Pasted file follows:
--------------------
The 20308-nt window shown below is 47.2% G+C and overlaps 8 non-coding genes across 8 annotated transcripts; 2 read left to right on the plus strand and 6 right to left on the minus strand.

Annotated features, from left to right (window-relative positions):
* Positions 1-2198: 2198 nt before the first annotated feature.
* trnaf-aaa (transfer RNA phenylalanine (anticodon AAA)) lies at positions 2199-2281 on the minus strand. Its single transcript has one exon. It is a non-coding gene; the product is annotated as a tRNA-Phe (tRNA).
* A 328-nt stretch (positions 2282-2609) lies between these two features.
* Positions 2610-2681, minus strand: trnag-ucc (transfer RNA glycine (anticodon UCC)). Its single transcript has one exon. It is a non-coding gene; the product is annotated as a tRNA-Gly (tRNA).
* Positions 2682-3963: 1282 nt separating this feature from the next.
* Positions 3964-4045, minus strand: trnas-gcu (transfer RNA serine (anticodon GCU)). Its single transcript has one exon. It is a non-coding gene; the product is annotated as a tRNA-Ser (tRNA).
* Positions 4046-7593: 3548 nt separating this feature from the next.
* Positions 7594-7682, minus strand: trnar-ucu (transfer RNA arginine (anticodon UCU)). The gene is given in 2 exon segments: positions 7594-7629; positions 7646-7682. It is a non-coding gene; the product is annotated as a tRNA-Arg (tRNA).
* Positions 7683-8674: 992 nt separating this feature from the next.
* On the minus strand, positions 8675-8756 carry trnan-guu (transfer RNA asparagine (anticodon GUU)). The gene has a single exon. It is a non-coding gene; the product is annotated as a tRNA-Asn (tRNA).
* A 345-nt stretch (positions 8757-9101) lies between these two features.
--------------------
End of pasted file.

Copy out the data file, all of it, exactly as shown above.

The 20308-nt window shown below is 47.2% G+C and overlaps 8 non-coding genes across 8 annotated transcripts; 2 read left to right on the plus strand and 6 right to left on the minus strand.

Annotated features, from left to right (window-relative positions):
* Positions 1-2198: 2198 nt before the first annotated feature.
* trnaf-aaa (transfer RNA phenylalanine (anticodon AAA)) lies at positions 2199-2281 on the minus strand. Its single transcript has one exon. It is a non-coding gene; the product is annotated as a tRNA-Phe (tRNA).
* A 328-nt stretch (positions 2282-2609) lies between these two features.
* Positions 2610-2681, minus strand: trnag-ucc (transfer RNA glycine (anticodon UCC)). Its single transcript has one exon. It is a non-coding gene; the product is annotated as a tRNA-Gly (tRNA).
* Positions 2682-3963: 1282 nt separating this feature from the next.
* Positions 3964-4045, minus strand: trnas-gcu (transfer RNA serine (anticodon GCU)). Its single transcript has one exon. It is a non-coding gene; the product is annotated as a tRNA-Ser (tRNA).
* Positions 4046-7593: 3548 nt separating this feature from the next.
* Positions 7594-7682, minus strand: trnar-ucu (transfer RNA arginine (anticodon UCU)). The gene is given in 2 exon segments: positions 7594-7629; positions 7646-7682. It is a non-coding gene; the product is annotated as a tRNA-Arg (tRNA).
* Positions 7683-8674: 992 nt separating this feature from the next.
* On the minus strand, positions 8675-8756 carry trnan-guu (transfer RNA asparagine (anticodon GUU)). The gene has a single exon. It is a non-coding gene; the product is annotated as a tRNA-Asn (tRNA).
* A 345-nt stretch (positions 8757-9101) lies between these two features.